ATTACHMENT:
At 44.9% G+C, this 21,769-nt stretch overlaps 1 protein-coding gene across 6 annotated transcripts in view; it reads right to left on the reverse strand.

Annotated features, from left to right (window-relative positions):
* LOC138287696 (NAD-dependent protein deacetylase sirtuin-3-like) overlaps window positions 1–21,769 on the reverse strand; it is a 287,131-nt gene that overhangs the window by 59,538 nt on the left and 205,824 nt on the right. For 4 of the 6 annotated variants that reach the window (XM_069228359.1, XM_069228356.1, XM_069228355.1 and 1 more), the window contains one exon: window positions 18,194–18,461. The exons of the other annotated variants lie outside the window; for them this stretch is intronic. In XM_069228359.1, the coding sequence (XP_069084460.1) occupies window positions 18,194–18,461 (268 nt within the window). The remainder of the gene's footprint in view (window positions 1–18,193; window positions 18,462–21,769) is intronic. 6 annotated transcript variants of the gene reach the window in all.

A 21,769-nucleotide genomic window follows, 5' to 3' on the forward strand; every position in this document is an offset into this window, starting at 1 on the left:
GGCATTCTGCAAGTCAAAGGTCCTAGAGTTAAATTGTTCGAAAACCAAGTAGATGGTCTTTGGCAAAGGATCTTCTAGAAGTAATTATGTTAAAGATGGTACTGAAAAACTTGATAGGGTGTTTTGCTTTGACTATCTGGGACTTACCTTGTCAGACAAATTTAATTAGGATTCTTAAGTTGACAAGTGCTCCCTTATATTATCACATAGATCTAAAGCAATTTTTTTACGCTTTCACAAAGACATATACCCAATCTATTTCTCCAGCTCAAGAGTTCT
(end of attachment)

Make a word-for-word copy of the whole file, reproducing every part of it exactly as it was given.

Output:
At 44.9% G+C, this 21,769-nt stretch overlaps 1 protein-coding gene across 6 annotated transcripts in view; it reads right to left on the reverse strand.

Annotated features, from left to right (window-relative positions):
* LOC138287696 (NAD-dependent protein deacetylase sirtuin-3-like) overlaps window positions 1–21,769 on the reverse strand; it is a 287,131-nt gene that overhangs the window by 59,538 nt on the left and 205,824 nt on the right. For 4 of the 6 annotated variants that reach the window (XM_069228359.1, XM_069228356.1, XM_069228355.1 and 1 more), the window contains one exon: window positions 18,194–18,461. The exons of the other annotated variants lie outside the window; for them this stretch is intronic. In XM_069228359.1, the coding sequence (XP_069084460.1) occupies window positions 18,194–18,461 (268 nt within the window). The remainder of the gene's footprint in view (window positions 1–18,193; window positions 18,462–21,769) is intronic. 6 annotated transcript variants of the gene reach the window in all.

A 21,769-nucleotide genomic window follows, 5' to 3' on the forward strand; every position in this document is an offset into this window, starting at 1 on the left:
GGCATTCTGCAAGTCAAAGGTCCTAGAGTTAAATTGTTCGAAAACCAAGTAGATGGTCTTTGGCAAAGGATCTTCTAGAAGTAATTATGTTAAAGATGGTACTGAAAAACTTGATAGGGTGTTTTGCTTTGACTATCTGGGACTTACCTTGTCAGACAAATTTAATTAGGATTCTTAAGTTGACAAGTGCTCCCTTATATTATCACATAGATCTAAAGCAATTTTTTTACGCTTTCACAAAGACATATACCCAATCTATTTCTCCAGCTCAAGAGTTCT